I’m not saying there are not any mistakes, but I can’t find any. Neither can any of my friends
    This is not the “failed system” that is being claimed.

    BTW – I’m tired of reading about the same Ireland Airport example over and over. Can’t you come up with another example? Did Apple make it THAT hard for you?

    400 years in the headline kind of says it all about the reporter’s credibility.

    Hi, The Other Steve:

    Thanks for your comment. I am glad that you, too, enjoyed the article. ;-) .

    As to the rage shown by Apple Map’s users, are we using the same Internet? I searched for articles on Apple Maps errors and got 156 million links.

    For an example of a hilarious blunder that is not the airport to which you object, try this http://www.smh.com.au/technology/technology-news/apple-maps-disaster-solves-chinajapan-islands-row-20120924-26fye.html” rel=”nofollow”>article.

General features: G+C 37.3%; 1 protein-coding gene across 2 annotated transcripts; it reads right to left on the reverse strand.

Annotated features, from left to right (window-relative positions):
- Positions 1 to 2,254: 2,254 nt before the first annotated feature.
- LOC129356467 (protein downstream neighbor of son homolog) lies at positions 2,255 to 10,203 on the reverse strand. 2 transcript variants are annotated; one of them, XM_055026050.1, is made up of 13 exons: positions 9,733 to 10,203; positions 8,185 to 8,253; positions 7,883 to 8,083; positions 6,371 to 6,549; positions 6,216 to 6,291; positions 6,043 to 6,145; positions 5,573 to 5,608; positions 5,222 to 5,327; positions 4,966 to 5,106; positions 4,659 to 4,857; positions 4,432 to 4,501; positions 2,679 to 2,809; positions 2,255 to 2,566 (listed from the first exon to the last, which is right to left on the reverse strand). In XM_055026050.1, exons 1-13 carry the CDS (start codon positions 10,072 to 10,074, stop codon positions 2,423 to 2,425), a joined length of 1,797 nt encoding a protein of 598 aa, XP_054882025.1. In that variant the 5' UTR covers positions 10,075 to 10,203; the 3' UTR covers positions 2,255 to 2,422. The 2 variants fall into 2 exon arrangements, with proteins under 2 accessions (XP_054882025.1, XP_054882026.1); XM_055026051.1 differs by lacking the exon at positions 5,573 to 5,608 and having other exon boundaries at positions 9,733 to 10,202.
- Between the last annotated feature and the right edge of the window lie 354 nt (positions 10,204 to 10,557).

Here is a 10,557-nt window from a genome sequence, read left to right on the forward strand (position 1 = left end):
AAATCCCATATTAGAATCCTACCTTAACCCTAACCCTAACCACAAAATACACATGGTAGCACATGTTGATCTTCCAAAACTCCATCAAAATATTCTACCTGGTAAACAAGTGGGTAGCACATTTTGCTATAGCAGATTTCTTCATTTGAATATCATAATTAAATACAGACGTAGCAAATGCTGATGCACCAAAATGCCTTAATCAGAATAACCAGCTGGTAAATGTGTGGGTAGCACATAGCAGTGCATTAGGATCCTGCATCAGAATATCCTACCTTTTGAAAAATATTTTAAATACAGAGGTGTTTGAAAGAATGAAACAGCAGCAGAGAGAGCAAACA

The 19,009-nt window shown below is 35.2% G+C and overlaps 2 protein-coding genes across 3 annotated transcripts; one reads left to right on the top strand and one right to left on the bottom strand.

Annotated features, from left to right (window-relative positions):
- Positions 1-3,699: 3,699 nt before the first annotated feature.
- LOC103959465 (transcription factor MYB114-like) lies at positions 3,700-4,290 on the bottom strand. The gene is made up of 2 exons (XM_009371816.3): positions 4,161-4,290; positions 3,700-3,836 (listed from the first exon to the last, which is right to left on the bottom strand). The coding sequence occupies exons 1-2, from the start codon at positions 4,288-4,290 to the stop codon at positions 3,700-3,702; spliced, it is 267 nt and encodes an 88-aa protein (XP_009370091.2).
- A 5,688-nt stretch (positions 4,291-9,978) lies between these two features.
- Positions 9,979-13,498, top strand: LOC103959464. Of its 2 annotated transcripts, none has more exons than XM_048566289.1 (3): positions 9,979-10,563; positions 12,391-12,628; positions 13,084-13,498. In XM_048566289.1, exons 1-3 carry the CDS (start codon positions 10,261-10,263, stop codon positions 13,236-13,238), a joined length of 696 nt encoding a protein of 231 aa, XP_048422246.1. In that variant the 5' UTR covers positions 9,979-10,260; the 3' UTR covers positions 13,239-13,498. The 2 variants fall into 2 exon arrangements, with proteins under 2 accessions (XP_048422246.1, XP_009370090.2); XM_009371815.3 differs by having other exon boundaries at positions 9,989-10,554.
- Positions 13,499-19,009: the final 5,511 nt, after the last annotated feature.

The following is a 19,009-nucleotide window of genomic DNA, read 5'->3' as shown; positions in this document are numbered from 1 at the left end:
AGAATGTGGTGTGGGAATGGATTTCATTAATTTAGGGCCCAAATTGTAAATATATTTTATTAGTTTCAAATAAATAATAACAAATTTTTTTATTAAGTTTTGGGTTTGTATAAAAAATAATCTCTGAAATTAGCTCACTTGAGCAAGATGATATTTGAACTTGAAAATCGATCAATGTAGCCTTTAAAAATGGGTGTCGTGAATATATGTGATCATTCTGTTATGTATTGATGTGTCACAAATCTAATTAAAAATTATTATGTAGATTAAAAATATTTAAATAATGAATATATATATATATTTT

Look, it’s late. I am grumpy and never have had much patience with fanboys of any application. All mapping applications have some level of flaws in their data. Apple’s is more flawed than most because it was their first attempt and because they made mistakes in methodology. If you think Apple Maps provide an excellent example of mapping quality – well, I’m happy for you. Satisfaction with a mapping application is an experience to be savored.

    I think you missed the point. As noted in my blog, I had previously written a blog in June indicating why Apple would have a difficult time creating a quality mapping application in the time available to them. In the current article I did not focus on the specific examples of Apple’s mapping errors, as this was an old story to me. In addition, it was my opinion that this aspect of the problem was receiving more than adequate attention. What I did write about was why the limitations had occurred and what Apple could do to fix them. I presented an argument based on the established literature of spatial data quality that I felt might be interesting to readers who wanted a better understanding of the salient issues. It may be that the audience that I was aiming for does not include you. My apologies.